How mighty are the fallen! The apple debacle root cause could stem from too much reliance on automated testing and secrecy.
The problem with the hand position inhibiting the RF connection should have been seen easily with normal use. Why didn’t they see that? Â TestingÂ with automation gives managementÂ great warm fuzzy feelings when multiple test suites run without error each night. That run is supposed to catchÂ all types of software errors including network connection issues. Testing like that does not consider real usage. It only catches problem the testers and programmers can imagine. Problems by their very nature attempt to hide from testing. They seem to be sly devils that require dedicated curiosity driven testing to uncover.
Inhibiting the signal by placing a some thing over the antenna has been seen before. Do you remember the issue Buick had with it’s firstÂ radio antenna embedded in the windshield? The antenna worked well in the lab and got good reception but no one considered how it operated while the windshield washers were on. Result fuzzed out reception. Sound familiar? It was tested but not in a real world environment just likeÂ Apple.Â The problem escaped because the individual component was tested in isolation. Now the antenna is still in the windshield but it has been moved above the wipers. If Apple was smart they would move the appropriateantenna strip to the top of the phone. We don’t grab the phone by the top and bottom of the phone so the same cure could work for them too. Much easier moving a physical device around in car compared to redesigning the innards of a cell phone though.
Next problem is the signal strength indication. Some thing is definitely sour in their description of the issue as a software issue. Somehow the calculation for the signal strength display is just plain wrong. So when you press the side of the IPhone case the signal strength isn’t really changing it’s just the meter that’s bad. Bunk! If the meter is bad the network connection should not be dropped. The only way it might make sense would be if the signal strength calculation was done and stopped the phone from trying to make the connection.Â The same calculation was set up in the earlier Apple phones but somehow it wasn’t a user issue. Hmmm.Â That just doesn’t sound right.Â They might haveÂ changed the antenna design and forgot to change the signal calculation to go with it.
The same style of issue happend with theÂ Ariana rocket launch. They inherited code from an earlier system into the new system without doingÂ a dryÂ run testing the software on the newÂ system.Â It was deemded to costly to run. Â RememberÂ this littleÂ software bug?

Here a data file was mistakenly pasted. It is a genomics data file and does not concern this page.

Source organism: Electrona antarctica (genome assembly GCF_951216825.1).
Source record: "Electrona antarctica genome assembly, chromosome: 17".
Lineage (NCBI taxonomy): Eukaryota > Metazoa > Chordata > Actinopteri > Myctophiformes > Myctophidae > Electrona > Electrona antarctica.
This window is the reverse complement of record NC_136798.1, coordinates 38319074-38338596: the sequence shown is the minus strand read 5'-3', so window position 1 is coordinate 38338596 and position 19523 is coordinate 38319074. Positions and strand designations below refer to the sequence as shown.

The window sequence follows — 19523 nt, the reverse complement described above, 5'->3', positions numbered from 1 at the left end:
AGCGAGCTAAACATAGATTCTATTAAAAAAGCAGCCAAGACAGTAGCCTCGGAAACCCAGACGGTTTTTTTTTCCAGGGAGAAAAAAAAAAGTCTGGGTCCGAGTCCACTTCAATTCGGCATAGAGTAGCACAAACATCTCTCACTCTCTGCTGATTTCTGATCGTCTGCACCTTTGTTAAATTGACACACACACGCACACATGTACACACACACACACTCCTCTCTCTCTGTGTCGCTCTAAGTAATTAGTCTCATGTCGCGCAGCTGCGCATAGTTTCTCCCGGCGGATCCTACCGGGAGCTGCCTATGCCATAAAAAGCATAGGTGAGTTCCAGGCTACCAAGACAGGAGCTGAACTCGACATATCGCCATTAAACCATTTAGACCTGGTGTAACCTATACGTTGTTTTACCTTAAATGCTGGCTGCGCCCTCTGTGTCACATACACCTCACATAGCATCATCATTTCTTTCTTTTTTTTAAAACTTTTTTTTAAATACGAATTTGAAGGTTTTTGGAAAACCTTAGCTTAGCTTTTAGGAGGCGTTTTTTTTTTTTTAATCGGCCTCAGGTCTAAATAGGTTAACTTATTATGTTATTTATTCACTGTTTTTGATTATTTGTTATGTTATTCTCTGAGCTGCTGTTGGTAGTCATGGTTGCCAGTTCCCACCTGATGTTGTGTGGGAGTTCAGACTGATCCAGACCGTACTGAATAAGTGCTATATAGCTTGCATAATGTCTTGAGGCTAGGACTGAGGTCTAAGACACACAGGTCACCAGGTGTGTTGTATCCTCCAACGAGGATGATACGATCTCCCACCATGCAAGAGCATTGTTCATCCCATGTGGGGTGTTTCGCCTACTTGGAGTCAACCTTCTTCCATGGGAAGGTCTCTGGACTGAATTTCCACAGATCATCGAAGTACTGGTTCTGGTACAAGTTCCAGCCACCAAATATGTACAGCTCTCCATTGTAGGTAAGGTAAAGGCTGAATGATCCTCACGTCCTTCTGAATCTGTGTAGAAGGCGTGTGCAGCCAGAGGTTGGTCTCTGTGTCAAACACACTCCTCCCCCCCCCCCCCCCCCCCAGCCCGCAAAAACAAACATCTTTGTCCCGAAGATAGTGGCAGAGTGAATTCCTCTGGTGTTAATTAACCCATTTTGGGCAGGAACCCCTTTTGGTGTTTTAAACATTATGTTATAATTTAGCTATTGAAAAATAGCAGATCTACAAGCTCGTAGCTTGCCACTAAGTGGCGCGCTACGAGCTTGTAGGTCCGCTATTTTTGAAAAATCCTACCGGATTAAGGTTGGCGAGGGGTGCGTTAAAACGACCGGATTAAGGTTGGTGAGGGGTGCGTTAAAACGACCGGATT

Ariane 5′s first test flight (Ariane 5 Flight 501) on 4 June 1996 failed, with the rocket self-destructing 37 seconds after launch because of a malfunction in the control software, which was arguably one of the most expensive computer bugs in history. A data conversion from 64-bit floating point value to 16-bit signed integer value to be stored in a variable representing horizontal bias caused a processor trap (operand error)because the floating point value was too large to be represented by a 16-bit signed integer. The software was originally written for the Ariane 4 where efficiency considerations (the computer running the software had an 80% maximum workload requirement) led to 4 variables being protected with a handler while 3 others, including the horizontal bias variable, were left unprotected because it was thought that they were “physically limited or that there was a large margin of error”. The software, written in Ada, was included in the Ariane 5 through the reuse of an entire Ariane 4 subsystem despite the fact that the particular software containing the bug, which was just a part of the subsystem, was not required by the Ariane 5 because it has a different preparation sequencethan the Ariane 4.
Credit (Taken from Araina 5 Wikipedia site.)Â
Apples penchant for secrecy in their releases also work against them for this type of issue. Real world issues can only be found under uncontrolled conditions. Keeping theÂ phone secret under the Apple way contributed to this error. It would be very interesting to see if this issue was discovered internally to Apple and then ignored or dismissed by management as a non issue. We will probably never know ifÂ management or testing let theseÂ bugs outÂ to theÂ consumer.Â
Too little real world testing.
Too much reliance on automated testing instead of real world testing.
Possible coverup about the real issue.Â Management reasons for the problem just doesn”t add up.